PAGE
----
He was born in Redondo Beach, California. He received his Bachelor of Science degree in 1928 and his Master of Science degree in 1929, both from the California Institute of Technology; he then took his Doctor of Philosophy from Princeton University in 1932.
In 1940 he created neptunium ising the cyclotron at Berkeley. In World War II, he was involved in research on radar, sonar, and nuclear weapons. In 1945 he developed ideas for the improvement of the cyclotron, leading to the development of the synchrotron.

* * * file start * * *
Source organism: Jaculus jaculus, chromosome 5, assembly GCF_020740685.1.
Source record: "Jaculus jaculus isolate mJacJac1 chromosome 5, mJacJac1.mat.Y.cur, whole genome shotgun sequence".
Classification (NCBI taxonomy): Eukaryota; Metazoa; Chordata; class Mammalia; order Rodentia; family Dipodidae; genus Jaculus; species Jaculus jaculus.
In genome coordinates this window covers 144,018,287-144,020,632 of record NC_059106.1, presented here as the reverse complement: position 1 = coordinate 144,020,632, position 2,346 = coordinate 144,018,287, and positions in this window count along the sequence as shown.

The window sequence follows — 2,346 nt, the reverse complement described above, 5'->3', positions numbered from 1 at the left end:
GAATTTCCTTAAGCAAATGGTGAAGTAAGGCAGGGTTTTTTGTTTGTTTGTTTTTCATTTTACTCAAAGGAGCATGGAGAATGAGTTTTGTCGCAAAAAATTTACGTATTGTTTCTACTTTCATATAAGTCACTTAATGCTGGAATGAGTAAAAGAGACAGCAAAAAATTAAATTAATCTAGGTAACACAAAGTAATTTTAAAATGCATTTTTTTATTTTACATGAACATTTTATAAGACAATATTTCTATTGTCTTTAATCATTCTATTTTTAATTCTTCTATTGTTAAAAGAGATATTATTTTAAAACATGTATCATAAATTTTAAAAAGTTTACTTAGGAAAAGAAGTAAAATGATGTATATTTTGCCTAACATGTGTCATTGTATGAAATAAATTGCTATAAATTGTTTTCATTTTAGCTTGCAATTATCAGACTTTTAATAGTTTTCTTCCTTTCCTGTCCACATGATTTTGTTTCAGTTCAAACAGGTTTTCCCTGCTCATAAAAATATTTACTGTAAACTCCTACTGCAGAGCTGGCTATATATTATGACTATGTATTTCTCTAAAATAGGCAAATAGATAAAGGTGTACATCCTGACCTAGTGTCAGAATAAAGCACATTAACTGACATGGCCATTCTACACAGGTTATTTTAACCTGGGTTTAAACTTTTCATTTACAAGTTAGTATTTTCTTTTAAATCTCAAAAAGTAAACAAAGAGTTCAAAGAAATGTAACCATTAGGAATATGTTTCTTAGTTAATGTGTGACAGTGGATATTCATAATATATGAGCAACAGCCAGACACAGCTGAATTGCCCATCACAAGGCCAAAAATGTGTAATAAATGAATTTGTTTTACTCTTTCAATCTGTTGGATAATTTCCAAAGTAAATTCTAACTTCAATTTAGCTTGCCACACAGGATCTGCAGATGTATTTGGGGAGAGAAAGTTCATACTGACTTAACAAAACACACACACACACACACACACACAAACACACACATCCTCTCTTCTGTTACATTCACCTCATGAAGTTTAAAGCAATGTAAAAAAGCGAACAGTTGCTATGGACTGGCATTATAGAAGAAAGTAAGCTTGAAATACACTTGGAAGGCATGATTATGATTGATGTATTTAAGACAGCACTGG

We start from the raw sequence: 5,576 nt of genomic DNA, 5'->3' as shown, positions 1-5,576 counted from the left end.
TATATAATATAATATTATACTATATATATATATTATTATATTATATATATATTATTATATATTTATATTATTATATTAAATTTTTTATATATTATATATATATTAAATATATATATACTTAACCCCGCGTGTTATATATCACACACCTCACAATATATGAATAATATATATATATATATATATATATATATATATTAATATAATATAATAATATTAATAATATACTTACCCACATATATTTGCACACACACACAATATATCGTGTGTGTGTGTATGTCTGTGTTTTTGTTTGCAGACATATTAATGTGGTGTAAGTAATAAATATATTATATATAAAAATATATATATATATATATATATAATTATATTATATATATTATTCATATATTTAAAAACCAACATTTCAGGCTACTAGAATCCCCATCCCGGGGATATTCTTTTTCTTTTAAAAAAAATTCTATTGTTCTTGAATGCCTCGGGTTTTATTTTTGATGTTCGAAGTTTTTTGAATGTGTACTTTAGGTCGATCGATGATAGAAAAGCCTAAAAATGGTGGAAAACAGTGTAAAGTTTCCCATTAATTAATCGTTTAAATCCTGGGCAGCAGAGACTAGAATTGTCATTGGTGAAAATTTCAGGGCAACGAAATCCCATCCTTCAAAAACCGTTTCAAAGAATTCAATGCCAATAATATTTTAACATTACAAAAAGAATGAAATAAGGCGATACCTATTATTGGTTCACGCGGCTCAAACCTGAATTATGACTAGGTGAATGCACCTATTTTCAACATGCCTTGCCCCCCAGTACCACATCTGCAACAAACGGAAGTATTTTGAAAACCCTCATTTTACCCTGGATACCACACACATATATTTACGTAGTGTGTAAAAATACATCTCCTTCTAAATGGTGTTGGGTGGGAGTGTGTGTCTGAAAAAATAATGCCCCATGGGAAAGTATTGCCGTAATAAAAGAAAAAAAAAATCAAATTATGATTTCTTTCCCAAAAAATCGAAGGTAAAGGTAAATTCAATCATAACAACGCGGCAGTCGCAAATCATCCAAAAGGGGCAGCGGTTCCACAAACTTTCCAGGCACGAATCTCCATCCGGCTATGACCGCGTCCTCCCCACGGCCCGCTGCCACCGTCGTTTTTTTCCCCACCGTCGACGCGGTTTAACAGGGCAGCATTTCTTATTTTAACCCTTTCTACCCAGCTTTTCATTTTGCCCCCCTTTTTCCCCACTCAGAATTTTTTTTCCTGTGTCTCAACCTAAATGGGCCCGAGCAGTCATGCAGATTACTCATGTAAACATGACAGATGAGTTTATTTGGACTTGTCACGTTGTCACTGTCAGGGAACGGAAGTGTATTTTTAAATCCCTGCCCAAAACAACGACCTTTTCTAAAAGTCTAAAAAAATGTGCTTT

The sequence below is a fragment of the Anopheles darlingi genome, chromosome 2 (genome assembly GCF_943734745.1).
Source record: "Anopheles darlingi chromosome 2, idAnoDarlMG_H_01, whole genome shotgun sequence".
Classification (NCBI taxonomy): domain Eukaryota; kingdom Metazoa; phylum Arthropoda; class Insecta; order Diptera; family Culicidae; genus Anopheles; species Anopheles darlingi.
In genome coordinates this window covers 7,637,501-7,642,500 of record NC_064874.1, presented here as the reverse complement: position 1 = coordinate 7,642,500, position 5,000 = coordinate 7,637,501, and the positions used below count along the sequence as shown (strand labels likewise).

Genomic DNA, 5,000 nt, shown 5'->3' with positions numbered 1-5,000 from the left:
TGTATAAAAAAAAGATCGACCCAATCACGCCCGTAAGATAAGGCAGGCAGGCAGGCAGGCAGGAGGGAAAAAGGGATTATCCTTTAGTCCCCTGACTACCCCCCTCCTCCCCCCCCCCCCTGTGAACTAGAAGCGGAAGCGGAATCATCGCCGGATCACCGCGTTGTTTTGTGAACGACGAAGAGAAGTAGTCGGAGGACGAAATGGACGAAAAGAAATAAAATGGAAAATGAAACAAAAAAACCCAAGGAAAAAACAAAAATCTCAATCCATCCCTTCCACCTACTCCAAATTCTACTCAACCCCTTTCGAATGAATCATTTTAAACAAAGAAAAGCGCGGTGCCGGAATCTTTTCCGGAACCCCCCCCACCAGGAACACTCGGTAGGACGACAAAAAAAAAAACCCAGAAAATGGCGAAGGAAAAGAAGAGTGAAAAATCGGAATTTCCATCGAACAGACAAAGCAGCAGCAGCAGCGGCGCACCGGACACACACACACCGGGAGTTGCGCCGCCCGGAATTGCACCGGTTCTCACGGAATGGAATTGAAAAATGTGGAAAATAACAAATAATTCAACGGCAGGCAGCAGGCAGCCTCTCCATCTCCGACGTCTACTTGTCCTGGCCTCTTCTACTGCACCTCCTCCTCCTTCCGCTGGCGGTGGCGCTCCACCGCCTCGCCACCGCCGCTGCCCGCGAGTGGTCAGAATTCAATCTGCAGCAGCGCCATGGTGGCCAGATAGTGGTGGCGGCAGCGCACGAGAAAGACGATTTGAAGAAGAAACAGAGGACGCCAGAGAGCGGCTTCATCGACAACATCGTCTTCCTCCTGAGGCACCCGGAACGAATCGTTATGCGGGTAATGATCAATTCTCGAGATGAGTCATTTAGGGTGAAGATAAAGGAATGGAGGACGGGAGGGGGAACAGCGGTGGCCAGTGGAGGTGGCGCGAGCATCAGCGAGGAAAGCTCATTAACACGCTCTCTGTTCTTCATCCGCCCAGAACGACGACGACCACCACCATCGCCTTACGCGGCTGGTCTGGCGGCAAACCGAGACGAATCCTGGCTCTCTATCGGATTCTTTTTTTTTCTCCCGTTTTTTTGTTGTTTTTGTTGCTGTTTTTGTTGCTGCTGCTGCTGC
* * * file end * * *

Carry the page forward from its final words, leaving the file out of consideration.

In 1946, he became a full professor at Berkeley, and in 1954 he was appointed associate director of the Lawrence Radiation Laboratory, being promoted to director in 1958, where he stayed until his retirement in 1973.